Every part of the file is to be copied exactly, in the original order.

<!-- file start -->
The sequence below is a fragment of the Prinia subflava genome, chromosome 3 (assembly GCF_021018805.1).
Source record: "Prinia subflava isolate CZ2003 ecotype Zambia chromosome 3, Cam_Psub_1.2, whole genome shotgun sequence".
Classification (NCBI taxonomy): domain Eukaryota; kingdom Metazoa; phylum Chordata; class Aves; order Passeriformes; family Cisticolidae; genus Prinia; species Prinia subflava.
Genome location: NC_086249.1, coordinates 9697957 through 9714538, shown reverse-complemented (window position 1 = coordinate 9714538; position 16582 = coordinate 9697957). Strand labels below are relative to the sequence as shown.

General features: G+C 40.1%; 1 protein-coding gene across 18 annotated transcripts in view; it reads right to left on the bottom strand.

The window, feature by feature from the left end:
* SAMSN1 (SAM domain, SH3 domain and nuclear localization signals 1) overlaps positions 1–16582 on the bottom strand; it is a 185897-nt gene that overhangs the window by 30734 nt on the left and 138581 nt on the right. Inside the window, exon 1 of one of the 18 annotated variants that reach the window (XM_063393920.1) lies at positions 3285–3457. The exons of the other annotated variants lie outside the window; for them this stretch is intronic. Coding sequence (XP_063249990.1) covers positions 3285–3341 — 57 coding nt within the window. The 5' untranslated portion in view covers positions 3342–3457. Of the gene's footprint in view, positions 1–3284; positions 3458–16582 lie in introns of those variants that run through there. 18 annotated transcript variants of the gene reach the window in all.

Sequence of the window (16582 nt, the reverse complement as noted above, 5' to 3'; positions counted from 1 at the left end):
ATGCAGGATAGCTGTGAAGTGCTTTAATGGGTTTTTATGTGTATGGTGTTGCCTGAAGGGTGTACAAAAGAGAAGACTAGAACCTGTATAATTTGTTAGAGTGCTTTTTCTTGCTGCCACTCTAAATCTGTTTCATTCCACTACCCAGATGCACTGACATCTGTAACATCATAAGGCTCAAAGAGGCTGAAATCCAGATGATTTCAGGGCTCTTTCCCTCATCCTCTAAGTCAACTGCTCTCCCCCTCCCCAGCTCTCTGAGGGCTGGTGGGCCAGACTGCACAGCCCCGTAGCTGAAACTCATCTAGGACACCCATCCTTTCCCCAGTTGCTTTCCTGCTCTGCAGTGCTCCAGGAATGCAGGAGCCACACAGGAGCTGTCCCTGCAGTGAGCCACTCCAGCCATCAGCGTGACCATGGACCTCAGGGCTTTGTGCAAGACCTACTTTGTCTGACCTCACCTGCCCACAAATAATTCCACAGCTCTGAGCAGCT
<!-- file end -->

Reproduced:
The sequence below is a fragment of the Prinia subflava genome, chromosome 3 (assembly GCF_021018805.1).
Source record: "Prinia subflava isolate CZ2003 ecotype Zambia chromosome 3, Cam_Psub_1.2, whole genome shotgun sequence".
Classification (NCBI taxonomy): domain Eukaryota; kingdom Metazoa; phylum Chordata; class Aves; order Passeriformes; family Cisticolidae; genus Prinia; species Prinia subflava.
Genome location: NC_086249.1, coordinates 9697957 through 9714538, shown reverse-complemented (window position 1 = coordinate 9714538; position 16582 = coordinate 9697957). Strand labels below are relative to the sequence as shown.

General features: G+C 40.1%; 1 protein-coding gene across 18 annotated transcripts in view; it reads right to left on the bottom strand.

The window, feature by feature from the left end:
* SAMSN1 (SAM domain, SH3 domain and nuclear localization signals 1) overlaps positions 1–16582 on the bottom strand; it is a 185897-nt gene that overhangs the window by 30734 nt on the left and 138581 nt on the right. Inside the window, exon 1 of one of the 18 annotated variants that reach the window (XM_063393920.1) lies at positions 3285–3457. The exons of the other annotated variants lie outside the window; for them this stretch is intronic. Coding sequence (XP_063249990.1) covers positions 3285–3341 — 57 coding nt within the window. The 5' untranslated portion in view covers positions 3342–3457. Of the gene's footprint in view, positions 1–3284; positions 3458–16582 lie in introns of those variants that run through there. 18 annotated transcript variants of the gene reach the window in all.

Sequence of the window (16582 nt, the reverse complement as noted above, 5' to 3'; positions counted from 1 at the left end):
ATGCAGGATAGCTGTGAAGTGCTTTAATGGGTTTTTATGTGTATGGTGTTGCCTGAAGGGTGTACAAAAGAGAAGACTAGAACCTGTATAATTTGTTAGAGTGCTTTTTCTTGCTGCCACTCTAAATCTGTTTCATTCCACTACCCAGATGCACTGACATCTGTAACATCATAAGGCTCAAAGAGGCTGAAATCCAGATGATTTCAGGGCTCTTTCCCTCATCCTCTAAGTCAACTGCTCTCCCCCTCCCCAGCTCTCTGAGGGCTGGTGGGCCAGACTGCACAGCCCCGTAGCTGAAACTCATCTAGGACACCCATCCTTTCCCCAGTTGCTTTCCTGCTCTGCAGTGCTCCAGGAATGCAGGAGCCACACAGGAGCTGTCCCTGCAGTGAGCCACTCCAGCCATCAGCGTGACCATGGACCTCAGGGCTTTGTGCAAGACCTACTTTGTCTGACCTCACCTGCCCACAAATAATTCCACAGCTCTGAGCAGCT